These specialists earn an average of $393,027 per year, according to MGMA.
When women visit the clinic for their yearly mammography, they can see both a breast MRI technologist and a breast radiologist. These professionals are experts in diagnosing and treating breast cancer or other breast abnormalities.
ZipRecruiter shows the average annual salary of a breast radiologist as $301,193.
One of the higher-earning subspecialties in radiology is interventional. This profession involves using minimally-invasive procedures to perform diagnostic imaging.
Salary.com lists the median salary as $445,900 for interventional radiology, with the top 90th percentile earning $579,440. This subspecialty seems to be the only one that can provide a better income than general radiology.
When radiologists specialize in diagnostic imaging, they are known as diagnostic radiologists. Diagnostic imaging includes using heavy and complicated equipment for X-rays, ultrasounds, and MRIs.
Benefits to Increase the Value of Your Employment Contract
A radiologist negotiating the terms of their next employment contract should remember that there are plenty of ways to increase the value of their employment without raising their actual salary.
Some may not prioritize these benefits, but adding them to your employment contract can be very financially beneficial.
Salary.com provides an easy-to-read table that breaks down these benefits and their monetary value. Here is a brief summary:
The most valuable benefit that a radiologist can negotiate is paid time off. According to Salary.com’s data, this one benefit can be worth up to $65,489.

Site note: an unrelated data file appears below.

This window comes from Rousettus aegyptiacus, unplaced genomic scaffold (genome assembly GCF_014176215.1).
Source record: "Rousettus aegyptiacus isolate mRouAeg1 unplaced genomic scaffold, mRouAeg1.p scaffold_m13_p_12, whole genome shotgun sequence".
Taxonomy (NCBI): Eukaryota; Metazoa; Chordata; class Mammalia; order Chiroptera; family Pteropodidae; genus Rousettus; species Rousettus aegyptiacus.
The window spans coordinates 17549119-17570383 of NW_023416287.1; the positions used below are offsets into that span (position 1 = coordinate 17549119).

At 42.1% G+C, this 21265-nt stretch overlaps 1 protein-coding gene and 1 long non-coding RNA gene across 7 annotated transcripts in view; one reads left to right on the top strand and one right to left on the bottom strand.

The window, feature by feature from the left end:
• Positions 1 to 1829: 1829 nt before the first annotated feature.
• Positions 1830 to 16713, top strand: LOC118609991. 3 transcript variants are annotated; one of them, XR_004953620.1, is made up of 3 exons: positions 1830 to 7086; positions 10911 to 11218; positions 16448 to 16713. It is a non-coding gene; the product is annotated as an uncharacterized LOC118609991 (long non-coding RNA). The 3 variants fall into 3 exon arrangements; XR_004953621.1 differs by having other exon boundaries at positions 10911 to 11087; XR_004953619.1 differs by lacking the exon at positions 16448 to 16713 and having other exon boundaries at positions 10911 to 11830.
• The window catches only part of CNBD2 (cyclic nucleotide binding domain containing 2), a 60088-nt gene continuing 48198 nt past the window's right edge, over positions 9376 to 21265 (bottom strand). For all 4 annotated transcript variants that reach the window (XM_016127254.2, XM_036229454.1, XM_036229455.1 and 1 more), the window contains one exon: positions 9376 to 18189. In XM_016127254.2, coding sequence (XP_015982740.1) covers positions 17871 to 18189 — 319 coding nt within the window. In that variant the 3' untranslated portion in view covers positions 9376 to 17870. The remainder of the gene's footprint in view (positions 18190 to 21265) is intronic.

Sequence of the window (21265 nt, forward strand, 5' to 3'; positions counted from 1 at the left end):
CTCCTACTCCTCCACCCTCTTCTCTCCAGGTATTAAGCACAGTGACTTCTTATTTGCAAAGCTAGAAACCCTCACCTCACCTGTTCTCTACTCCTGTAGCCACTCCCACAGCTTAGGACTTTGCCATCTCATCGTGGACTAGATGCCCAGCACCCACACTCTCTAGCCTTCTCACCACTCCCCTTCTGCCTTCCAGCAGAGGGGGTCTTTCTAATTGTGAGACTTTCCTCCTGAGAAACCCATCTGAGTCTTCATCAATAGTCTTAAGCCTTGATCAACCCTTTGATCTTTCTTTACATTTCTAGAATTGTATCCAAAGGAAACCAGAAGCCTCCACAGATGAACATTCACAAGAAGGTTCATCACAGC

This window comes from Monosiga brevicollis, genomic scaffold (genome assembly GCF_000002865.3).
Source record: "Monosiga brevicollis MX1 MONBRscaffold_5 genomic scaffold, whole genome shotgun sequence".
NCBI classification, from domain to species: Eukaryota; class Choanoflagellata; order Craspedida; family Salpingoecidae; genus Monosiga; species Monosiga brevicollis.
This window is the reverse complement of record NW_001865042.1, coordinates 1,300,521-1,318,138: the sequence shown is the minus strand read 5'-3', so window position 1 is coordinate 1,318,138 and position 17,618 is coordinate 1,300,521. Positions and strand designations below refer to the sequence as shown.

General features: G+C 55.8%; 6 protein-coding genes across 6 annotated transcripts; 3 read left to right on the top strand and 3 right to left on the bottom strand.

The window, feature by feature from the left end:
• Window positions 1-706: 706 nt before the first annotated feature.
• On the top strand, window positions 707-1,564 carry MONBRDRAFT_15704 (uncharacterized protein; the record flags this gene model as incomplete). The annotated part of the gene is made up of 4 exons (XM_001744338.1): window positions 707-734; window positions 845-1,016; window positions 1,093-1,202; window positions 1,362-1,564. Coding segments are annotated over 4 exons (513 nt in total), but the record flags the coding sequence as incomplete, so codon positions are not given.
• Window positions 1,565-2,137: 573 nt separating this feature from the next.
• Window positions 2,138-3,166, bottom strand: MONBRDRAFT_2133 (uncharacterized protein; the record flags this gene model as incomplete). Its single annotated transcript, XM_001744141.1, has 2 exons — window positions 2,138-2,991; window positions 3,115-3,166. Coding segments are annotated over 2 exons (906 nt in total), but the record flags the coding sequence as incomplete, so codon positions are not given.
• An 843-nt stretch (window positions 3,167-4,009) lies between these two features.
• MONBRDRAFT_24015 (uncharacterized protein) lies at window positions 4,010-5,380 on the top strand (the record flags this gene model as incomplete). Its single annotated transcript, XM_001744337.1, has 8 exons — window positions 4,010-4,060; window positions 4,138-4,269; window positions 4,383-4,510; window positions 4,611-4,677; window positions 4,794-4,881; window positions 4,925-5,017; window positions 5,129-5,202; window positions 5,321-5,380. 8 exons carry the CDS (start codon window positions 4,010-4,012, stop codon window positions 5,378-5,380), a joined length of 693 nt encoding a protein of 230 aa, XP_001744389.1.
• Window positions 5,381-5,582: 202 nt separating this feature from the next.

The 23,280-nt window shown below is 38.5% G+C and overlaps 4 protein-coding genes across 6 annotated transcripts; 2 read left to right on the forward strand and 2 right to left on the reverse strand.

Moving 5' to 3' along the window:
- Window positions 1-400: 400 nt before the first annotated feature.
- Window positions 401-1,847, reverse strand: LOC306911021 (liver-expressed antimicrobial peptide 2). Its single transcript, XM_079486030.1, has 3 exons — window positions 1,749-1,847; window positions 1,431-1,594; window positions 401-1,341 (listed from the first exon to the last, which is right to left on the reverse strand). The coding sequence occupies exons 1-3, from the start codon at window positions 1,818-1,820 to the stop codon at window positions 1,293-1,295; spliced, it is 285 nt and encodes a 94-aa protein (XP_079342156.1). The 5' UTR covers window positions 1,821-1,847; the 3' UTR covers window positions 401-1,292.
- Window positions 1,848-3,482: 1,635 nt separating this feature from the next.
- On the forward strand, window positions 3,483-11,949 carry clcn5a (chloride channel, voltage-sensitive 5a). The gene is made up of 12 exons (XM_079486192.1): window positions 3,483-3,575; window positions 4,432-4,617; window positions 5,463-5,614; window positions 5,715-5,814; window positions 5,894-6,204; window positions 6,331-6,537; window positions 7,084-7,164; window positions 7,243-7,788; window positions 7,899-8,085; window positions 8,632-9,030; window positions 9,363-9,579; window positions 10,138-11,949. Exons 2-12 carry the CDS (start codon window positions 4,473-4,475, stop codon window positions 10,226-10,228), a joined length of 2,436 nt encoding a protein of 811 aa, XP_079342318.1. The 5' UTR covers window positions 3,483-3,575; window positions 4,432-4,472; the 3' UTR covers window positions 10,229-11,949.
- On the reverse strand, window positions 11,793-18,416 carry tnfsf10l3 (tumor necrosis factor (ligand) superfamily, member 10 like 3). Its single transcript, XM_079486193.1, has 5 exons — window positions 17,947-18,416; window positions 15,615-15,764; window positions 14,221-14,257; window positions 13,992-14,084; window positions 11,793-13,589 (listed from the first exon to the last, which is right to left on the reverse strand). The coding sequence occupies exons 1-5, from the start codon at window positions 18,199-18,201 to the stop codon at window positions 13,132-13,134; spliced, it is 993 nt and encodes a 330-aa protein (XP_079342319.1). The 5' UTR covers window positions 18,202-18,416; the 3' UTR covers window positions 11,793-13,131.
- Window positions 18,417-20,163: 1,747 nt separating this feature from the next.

Add that benefit alone to the average salary of a radiologist, and the value of a year’s work jumps from Medscape’s reported $437,000 to over a half million dollars.
The average value of a radiologist’s pension is $13,750 per year. This increases the value of the salary by almost 2.5%. This is the second most valuable benefit of an employment contract.
Next in value (and also adding to the retirement fund) is the employer contributions to one’s 401k or 403B. These can be as much as $10,000 per year.
This may not seem like a lot, but if a radiologist adds the same amount from their personal contributions, they will have $200,000 saved up for retirement within ten years.
Another great benefit that should be sought during contract negotiations is an employer-provided disability insurance plan. This financially protective plan will provide a monthly benefit in case of an accident or illness that leaves you disabled.
The average value of this plan is $9,204 per year.
It’s also wise to purchase an individual physician disability insurance policy. Get Started here.
Lastly, every good employment contract should provide a reliable health insurance plan. This typically saves you $6,374 per year vs. getting your own policy.
Altogether, the added value of employment benefits on top of the base salary of a radiologist is $104,817. From this, negotiating your expected salary and the available added benefits is well worth the effort.
Radiologists should analyze the various factors discussed in this article as well as the option to add value to their employment contract through benefits.
On top of finding a way to earn the most money, radiologists should be wise about how they use and protect their income. The best way to do that is to enlist the help of a professional.